Italian Tomato Sauce – Onion & Butter, with Gnocchi

5/5 - (7 votes)

I have been avidly reading Marcella Hazan’s The Essentials of Classic Italian Cooking. I saw a very simple recipe for an Italian tomato sauce flavored with butter and onion in the book. The simplicity of the recipe immediately appealed to me. Marcella also suggested gnocchi to go with the sauce, so I decided to make both.

I have eaten gnocchi only once before, and I found it heavy and stodgy. However, Marcella’s recipe promised soft and fluffy gnocchi, so I was eager to try them. The instructions for both the sauce and the gnocchi emphasized the importance of the ingredients. For the sauce, the type of tomato was crucial to achieve the absolute best flavor. Using fresh tomatoes was also suggested, but Marcella mentioned that canned San Marzano tomatoes worked well too. In fact, the recipe would work with any tomatoes, whether canned or fresh.

Regarding the gnocchi, Marcella stressed the importance of using the right type of potatoes since the recipe didn’t include egg or egg yolks, which many people use to bind the gnocchi. She warned that using egg or egg yolk tended to make the gnocchi tough. Marcella recommended using Desiree potatoes (in the UK), which are red-skinned potatoes. Since they were unavailable at the moment, I used another red-skinned variety. In North America, she mentioned that Russet potatoes worked well. Potatoes that were too floury might require an egg yolk, but the recipe didn’t call for it.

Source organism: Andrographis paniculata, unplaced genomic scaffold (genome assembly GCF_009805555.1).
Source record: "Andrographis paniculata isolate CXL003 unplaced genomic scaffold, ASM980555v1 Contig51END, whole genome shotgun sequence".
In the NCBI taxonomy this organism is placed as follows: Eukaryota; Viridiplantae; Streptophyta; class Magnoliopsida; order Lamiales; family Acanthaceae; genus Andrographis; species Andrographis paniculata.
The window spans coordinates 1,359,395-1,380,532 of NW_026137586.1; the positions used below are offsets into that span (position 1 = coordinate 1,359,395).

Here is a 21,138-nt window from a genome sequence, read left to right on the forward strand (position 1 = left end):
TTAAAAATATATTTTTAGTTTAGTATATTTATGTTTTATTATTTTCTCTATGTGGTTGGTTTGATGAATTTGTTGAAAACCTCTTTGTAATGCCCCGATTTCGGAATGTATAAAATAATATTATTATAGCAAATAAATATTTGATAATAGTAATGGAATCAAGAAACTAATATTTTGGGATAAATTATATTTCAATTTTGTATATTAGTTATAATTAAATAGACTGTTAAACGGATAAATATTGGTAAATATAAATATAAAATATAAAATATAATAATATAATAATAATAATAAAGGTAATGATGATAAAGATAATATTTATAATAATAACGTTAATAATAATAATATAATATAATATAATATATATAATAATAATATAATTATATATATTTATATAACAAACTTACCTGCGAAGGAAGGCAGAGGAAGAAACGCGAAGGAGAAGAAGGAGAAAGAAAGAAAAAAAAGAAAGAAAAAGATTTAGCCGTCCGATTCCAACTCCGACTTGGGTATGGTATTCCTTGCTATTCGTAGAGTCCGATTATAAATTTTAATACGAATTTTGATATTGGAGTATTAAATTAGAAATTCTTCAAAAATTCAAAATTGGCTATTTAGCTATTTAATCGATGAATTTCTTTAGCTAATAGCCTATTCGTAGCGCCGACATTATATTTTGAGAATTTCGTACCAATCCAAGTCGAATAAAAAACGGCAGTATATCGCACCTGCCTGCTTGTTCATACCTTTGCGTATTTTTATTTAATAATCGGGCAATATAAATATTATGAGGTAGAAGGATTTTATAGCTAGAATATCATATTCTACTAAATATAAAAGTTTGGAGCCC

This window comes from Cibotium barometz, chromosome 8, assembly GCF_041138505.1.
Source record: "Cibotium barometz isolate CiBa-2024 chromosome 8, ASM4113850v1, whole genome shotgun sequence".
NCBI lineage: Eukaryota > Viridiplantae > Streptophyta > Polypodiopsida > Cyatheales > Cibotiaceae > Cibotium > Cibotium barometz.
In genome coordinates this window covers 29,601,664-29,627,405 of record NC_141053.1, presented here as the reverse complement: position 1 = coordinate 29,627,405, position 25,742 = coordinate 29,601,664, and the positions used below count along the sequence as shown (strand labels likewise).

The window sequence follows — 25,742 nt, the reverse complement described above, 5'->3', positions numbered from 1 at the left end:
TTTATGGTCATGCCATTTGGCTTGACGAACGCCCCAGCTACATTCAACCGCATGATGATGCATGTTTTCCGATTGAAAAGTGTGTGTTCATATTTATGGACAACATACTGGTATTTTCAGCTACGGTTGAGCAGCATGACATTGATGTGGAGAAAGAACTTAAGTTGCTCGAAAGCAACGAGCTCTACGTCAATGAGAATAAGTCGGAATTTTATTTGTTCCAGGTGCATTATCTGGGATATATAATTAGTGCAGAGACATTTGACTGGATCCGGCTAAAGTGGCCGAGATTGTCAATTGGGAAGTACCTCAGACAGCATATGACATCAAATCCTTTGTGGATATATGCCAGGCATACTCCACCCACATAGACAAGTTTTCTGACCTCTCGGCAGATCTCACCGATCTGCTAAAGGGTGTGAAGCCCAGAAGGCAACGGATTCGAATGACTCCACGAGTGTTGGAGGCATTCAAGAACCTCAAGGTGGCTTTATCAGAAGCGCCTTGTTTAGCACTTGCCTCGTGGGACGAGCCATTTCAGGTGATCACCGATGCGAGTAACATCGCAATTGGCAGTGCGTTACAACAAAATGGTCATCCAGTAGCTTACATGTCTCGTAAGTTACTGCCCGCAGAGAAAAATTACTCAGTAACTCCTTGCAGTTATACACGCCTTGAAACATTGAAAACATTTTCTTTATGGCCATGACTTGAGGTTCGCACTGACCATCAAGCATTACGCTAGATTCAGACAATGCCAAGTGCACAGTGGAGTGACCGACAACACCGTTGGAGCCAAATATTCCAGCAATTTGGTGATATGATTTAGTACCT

Italian Tomato Sauce - Onion & Butter, with Gnocchi
Italian Tomato Sauce – Onion & Butter, with Gnocchi


The recipe had two distinct stages. First, making the sauce involved skinning and milling the tomatoes into a puree or chopping them into small chunks. Then, they were cooked with the onion and butter, with a little salt for seasoning. After gently simmering the sauce for 45 minutes, the onion was removed and discarded (or used for something else). If the sauce was too liquid, it could be reduced to thicken it.

For the gnocchi, the potatoes were boiled until tender and then skinned. They needed to be mashed or riced. Flour was gradually mixed into the potatoes, and the mixture was kneaded into a soft, slightly sticky dough. The dough was then rolled into 1-inch ropes and cut into 3/4-inch pieces, which were shaped using the tines of a fork or a ridged board. The gnocchi were then cooked in a large pan of boiling water in batches until they rose to the surface. They were left for about 10 seconds before being removed, and a test could determine whether a few seconds longer were needed to ensure the flour was fully cooked.

To serve, the sauce was plated with parmesan sprinkled over it, and the gnocchi were added along with more sauce and parmesan. The whole thing was stirred and then served to be enjoyed. I must say I found the whole process of making the sauce and gnocchi most enjoyable. The main enjoyment, though, was in the eating. The sauce was simply magnificent, and the gnocchi were, as Marcella promised, soft and fluffy. Altogether, it was a most enjoyable experience.